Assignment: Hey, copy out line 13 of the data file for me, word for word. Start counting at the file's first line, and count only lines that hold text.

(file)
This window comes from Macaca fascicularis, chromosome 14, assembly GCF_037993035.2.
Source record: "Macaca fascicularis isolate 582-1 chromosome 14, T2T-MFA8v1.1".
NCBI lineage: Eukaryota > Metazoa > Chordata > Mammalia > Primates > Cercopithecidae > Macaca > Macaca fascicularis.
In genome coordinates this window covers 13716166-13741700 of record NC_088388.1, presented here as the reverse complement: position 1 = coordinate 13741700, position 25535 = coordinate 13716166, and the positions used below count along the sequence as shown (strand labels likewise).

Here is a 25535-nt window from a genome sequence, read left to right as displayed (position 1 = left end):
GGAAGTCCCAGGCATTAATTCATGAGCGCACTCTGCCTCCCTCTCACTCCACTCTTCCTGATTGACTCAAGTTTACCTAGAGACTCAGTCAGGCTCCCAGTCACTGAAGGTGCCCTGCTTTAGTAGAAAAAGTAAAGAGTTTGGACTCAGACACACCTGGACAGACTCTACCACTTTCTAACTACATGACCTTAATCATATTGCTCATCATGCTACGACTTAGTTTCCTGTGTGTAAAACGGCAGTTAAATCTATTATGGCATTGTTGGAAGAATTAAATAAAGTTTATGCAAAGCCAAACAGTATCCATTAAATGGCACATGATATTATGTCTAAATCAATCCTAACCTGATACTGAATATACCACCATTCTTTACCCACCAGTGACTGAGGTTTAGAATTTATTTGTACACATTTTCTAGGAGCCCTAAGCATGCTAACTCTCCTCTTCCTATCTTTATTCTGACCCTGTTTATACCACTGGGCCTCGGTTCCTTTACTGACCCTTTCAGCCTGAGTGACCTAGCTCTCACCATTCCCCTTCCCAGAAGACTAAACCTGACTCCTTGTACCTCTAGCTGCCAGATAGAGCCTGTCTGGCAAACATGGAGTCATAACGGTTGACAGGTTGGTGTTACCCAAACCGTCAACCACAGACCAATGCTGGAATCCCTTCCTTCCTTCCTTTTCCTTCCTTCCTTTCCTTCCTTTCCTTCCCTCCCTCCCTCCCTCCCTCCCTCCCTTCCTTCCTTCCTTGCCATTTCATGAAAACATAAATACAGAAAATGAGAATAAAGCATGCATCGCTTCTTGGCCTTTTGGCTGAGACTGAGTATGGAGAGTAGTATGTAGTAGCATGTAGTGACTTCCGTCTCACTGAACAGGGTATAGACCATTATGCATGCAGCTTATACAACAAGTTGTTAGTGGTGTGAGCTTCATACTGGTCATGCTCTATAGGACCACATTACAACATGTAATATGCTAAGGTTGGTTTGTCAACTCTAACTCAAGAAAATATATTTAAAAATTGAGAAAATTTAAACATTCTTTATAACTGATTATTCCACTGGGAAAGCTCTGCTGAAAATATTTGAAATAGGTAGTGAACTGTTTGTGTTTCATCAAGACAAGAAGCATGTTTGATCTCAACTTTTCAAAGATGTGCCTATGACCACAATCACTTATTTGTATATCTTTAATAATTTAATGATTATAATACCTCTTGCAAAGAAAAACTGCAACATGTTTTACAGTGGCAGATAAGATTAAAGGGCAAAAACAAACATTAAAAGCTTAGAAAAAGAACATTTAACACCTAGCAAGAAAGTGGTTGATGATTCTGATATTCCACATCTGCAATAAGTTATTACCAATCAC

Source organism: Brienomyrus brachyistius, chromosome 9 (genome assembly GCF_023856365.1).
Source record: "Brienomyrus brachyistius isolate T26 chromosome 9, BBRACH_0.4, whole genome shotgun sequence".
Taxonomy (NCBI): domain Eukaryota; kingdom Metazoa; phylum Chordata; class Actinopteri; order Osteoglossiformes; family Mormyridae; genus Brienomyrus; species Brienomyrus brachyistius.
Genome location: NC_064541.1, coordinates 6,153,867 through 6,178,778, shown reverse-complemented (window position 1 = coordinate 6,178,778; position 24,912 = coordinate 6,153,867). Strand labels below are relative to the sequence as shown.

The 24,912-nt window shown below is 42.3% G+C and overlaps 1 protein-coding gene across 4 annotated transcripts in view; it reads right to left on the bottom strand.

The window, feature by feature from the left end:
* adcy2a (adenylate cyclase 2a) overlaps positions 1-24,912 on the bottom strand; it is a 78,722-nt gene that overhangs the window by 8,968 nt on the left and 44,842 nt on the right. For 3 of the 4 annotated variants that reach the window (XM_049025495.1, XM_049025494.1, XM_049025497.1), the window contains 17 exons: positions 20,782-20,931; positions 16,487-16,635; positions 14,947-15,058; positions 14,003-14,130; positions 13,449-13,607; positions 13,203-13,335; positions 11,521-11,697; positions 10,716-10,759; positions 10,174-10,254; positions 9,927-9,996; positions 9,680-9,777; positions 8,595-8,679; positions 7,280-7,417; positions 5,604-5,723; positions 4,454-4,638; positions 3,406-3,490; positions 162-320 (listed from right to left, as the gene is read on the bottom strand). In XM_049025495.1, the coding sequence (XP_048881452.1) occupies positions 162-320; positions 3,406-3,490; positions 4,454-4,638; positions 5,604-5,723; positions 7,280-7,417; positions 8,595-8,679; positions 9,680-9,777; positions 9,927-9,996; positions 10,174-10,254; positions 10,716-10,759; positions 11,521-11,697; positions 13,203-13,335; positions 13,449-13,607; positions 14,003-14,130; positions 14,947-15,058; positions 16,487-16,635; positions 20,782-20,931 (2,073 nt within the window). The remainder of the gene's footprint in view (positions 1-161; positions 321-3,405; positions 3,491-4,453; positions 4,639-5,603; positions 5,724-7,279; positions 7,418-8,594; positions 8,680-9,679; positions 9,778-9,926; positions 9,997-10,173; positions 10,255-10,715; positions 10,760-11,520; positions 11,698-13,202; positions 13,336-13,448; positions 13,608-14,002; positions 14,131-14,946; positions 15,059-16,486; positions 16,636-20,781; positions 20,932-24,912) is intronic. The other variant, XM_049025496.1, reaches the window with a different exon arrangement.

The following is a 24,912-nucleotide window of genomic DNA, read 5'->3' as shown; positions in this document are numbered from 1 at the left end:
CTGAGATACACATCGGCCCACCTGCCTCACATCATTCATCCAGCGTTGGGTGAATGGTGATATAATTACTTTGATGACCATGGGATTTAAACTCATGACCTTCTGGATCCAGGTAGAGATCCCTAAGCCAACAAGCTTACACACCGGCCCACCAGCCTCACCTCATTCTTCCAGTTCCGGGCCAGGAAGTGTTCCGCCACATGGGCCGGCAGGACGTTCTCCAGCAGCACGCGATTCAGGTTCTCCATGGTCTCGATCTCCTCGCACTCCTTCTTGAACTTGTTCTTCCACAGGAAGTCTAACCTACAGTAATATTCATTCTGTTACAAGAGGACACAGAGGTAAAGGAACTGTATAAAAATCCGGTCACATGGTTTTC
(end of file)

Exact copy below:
* adcy2a (adenylate cyclase 2a) overlaps positions 1-24,912 on the bottom strand; it is a 78,722-nt gene that overhangs the window by 8,968 nt on the left and 44,842 nt on the right. For 3 of the 4 annotated variants that reach the window (XM_049025495.1, XM_049025494.1, XM_049025497.1), the window contains 17 exons: positions 20,782-20,931; positions 16,487-16,635; positions 14,947-15,058; positions 14,003-14,130; positions 13,449-13,607; positions 13,203-13,335; positions 11,521-11,697; positions 10,716-10,759; positions 10,174-10,254; positions 9,927-9,996; positions 9,680-9,777; positions 8,595-8,679; positions 7,280-7,417; positions 5,604-5,723; positions 4,454-4,638; positions 3,406-3,490; positions 162-320 (listed from right to left, as the gene is read on the bottom strand). In XM_049025495.1, the coding sequence (XP_048881452.1) occupies positions 162-320; positions 3,406-3,490; positions 4,454-4,638; positions 5,604-5,723; positions 7,280-7,417; positions 8,595-8,679; positions 9,680-9,777; positions 9,927-9,996; positions 10,174-10,254; positions 10,716-10,759; positions 11,521-11,697; positions 13,203-13,335; positions 13,449-13,607; positions 14,003-14,130; positions 14,947-15,058; positions 16,487-16,635; positions 20,782-20,931 (2,073 nt within the window). The remainder of the gene's footprint in view (positions 1-161; positions 321-3,405; positions 3,491-4,453; positions 4,639-5,603; positions 5,724-7,279; positions 7,418-8,594; positions 8,680-9,679; positions 9,778-9,926; positions 9,997-10,173; positions 10,255-10,715; positions 10,760-11,520; positions 11,698-13,202; positions 13,336-13,448; positions 13,608-14,002; positions 14,131-14,946; positions 15,059-16,486; positions 16,636-20,781; positions 20,932-24,912) is intronic. The other variant, XM_049025496.1, reaches the window with a different exon arrangement.